By David Sokol
Same as it ever was. For some hospitality destinations in New York, that has been the guiding mantra for phased reopenings during the COVID-19 era. Peek into the Dream Downtown and you may glimpse a digital display dedicated to the hotel’s hygiene standards. During a dining cruise on the Mark Sailboat with chef Jean-Georges Vongerichten, only social distancing and hotel-branded face masks, hand sanitizer, and disinfecting wipes differentiate these two hours from previous years’ outings. At the citizenM New York Bowery Hotel, downloading a contactless app will empower your smartphone to check in, open doors, and order meals. And while market data provider STR forecasts that RevPAR for hotels in the city (down 66.7 percent in 2020) will increase by nearly 54 percent in 2021, the changes feel like inevitable—or at the very least, innovative, discreet, and visually consistent accommodations to the pandemic.
Not everybody is taking on reopening with such subtlety. Instead, some entrepreneurs and designers are stressing the new in “new normal” with dramatic revisions in appearance and service. Creative responses to COVID-19 began to percolate across the city’s hospitality landscape in July, when restaurants were allowed to set up outdoor dining areas in parking spaces and along sidewalks. Befitting its Michelin star, the Italian seafood restaurant Marea, for instance, commissioned local studios Floratorium and Nusla Design to transform a stretch of Central Park South into an immersive under-the-sea scene, where blue hydrangeas weave in and out of a willow canopy. Made even more opaque by vines and leaves, the installation also conveniently blocked patrons’ views of construction scaffolding overhead.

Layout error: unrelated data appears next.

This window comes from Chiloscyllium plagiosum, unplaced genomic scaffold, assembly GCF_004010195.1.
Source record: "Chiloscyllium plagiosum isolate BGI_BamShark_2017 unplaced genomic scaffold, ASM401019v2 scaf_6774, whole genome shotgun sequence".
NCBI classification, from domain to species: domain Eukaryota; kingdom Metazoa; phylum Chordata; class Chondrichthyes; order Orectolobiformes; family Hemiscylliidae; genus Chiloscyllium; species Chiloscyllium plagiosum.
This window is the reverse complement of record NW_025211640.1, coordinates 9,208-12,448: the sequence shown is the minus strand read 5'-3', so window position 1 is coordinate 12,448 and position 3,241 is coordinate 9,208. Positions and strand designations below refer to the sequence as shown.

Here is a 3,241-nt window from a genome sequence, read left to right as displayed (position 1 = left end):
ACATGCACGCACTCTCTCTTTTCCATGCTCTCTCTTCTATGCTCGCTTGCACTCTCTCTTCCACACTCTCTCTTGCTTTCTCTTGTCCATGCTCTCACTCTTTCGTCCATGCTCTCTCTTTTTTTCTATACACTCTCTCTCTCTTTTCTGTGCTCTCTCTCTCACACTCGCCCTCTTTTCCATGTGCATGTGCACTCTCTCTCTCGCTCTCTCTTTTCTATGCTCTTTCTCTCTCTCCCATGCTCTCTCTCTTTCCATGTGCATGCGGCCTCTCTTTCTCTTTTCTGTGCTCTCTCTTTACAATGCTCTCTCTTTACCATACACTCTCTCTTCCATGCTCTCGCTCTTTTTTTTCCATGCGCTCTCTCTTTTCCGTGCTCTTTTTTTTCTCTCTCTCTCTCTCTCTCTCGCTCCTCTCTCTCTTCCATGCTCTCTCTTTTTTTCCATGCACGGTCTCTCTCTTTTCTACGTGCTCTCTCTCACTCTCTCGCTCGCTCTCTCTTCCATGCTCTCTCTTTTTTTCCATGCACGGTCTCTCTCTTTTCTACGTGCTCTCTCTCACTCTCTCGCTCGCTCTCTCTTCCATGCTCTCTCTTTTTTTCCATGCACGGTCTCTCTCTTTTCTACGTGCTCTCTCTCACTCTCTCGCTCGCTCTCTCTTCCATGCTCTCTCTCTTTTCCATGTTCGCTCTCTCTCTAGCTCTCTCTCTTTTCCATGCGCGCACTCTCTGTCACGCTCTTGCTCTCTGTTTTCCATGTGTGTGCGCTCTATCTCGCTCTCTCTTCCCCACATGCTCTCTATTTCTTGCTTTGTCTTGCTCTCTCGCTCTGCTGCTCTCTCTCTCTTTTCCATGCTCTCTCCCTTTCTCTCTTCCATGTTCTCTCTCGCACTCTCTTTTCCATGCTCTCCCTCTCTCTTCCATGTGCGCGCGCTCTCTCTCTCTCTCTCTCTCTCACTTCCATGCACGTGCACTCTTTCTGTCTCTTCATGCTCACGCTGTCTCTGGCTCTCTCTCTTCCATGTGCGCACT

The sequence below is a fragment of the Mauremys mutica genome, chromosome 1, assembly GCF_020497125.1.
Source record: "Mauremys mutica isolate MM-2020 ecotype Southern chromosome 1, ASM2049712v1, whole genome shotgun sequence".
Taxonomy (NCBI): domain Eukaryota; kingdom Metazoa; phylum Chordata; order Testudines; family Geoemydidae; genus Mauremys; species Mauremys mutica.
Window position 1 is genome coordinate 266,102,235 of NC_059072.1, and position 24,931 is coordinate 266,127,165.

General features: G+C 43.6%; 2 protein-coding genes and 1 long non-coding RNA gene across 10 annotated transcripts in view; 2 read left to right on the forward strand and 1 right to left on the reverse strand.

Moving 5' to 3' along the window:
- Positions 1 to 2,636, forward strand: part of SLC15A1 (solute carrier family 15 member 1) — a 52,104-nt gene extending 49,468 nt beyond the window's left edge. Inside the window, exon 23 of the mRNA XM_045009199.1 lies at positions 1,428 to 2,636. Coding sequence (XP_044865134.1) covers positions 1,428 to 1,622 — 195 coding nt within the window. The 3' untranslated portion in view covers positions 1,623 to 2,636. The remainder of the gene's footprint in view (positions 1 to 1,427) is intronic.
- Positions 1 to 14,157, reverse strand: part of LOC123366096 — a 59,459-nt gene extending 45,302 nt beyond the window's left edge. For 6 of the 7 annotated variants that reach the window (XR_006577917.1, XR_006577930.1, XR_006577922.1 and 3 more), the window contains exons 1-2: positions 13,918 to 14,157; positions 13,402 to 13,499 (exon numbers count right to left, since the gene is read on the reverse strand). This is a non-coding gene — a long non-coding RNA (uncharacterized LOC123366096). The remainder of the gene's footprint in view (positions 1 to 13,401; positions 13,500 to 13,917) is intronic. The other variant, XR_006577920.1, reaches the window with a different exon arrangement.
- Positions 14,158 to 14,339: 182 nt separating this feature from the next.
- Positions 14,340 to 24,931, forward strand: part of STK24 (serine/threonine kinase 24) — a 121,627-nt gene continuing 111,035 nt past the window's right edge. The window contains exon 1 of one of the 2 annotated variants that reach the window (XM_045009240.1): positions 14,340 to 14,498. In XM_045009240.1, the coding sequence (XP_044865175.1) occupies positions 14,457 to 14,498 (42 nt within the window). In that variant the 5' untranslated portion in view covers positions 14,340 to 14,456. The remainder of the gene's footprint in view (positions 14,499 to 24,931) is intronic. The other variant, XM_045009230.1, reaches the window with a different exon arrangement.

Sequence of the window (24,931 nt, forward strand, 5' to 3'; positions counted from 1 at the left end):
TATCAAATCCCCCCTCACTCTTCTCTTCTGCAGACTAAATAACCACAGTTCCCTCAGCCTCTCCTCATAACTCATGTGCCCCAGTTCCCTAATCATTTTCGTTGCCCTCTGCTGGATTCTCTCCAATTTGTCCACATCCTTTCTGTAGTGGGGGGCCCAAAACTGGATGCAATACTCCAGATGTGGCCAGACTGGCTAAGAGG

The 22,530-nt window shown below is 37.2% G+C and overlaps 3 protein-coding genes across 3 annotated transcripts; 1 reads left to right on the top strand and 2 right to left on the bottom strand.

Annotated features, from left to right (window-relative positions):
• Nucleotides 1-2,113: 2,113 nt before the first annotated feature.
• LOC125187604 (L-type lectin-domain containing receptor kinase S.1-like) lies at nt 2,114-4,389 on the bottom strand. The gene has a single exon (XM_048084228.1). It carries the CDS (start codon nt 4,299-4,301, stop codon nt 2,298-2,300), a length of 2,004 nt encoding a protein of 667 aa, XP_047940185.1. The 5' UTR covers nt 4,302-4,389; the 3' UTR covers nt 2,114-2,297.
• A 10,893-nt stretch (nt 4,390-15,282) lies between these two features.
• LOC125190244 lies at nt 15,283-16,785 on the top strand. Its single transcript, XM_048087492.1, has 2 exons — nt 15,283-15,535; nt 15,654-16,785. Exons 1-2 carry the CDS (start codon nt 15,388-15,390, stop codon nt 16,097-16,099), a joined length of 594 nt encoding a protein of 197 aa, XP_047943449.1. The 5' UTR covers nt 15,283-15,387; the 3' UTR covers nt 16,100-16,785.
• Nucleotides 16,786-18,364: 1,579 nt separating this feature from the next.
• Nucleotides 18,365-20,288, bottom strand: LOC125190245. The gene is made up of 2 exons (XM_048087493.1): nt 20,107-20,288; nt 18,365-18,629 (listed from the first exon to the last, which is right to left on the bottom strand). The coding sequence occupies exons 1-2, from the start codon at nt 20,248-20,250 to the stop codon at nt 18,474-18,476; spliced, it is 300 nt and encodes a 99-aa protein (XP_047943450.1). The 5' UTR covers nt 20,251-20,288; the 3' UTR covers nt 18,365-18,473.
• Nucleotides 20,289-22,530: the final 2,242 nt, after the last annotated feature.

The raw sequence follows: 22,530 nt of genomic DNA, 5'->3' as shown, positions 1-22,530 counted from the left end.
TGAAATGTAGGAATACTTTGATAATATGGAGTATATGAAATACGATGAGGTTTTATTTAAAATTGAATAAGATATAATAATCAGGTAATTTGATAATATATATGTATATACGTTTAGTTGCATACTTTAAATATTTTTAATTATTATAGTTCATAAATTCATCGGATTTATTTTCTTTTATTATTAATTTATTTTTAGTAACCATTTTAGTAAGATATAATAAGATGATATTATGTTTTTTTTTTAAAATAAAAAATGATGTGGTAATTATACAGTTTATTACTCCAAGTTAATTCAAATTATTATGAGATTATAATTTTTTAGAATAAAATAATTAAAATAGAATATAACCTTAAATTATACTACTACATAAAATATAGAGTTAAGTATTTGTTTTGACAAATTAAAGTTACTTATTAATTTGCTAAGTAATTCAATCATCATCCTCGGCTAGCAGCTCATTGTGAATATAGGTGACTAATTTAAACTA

Likewise, Eataly went to work on the first-ever street-level outdoor dining experience at its Flatiron location almost immediately after New York announced its regulatory changes. The 2,300-square-foot Il Patio di Eataly – La Costa mixed umbrellas, palm fronds, and raw shiplap planters for summer, and is currently being overhauled for autumn.
Impact From Above
In addition to operating the patio, Eataly welcomed guests to the location’s rooftop restaurant, which is made over seasonally, and for this past summer’s version—the partition-lined Serra Fiorita—Brooklyn-based Milky Way Studios crafted a canopy of paper flowers. This fall the designers turned it into Serra d’Autunno, a beehive-inspired space with a menu based around local ingredients including honey.
Other hoteliers and restaurateurs are also paying extra attention to breezy rooftops during the pandemic. Times Square’s Sanctuary Hotel moved its omakase restaurant Sushi Lab from a lobby space that reviewers had compared to a coat check to its rooftop lounge. And in the Financial District at Ampia Rooftop & Restaurant, the owners of Gnoccheria designed and installed miniature greenhouses to demarcate socially distanced dining parties.
Perhaps the most spectacular rooftop transformation occurred at the South Street Seaport on Manhattan’s southernmost tip. In recent years, the Rooftop at Pier 17 has hosted summer concerts, with as many as 3,400 visitors taking in performances framed by the skyline. While property owner Howard Hughes Corporation had more shows planned prior to COVID-19’s emergence, “programming quickly shifted while still embracing the unique rooftop venue, infrastructure, and views,” says Claire Annas Keaveney, whose local design studio Relevent was tapped for the pivot.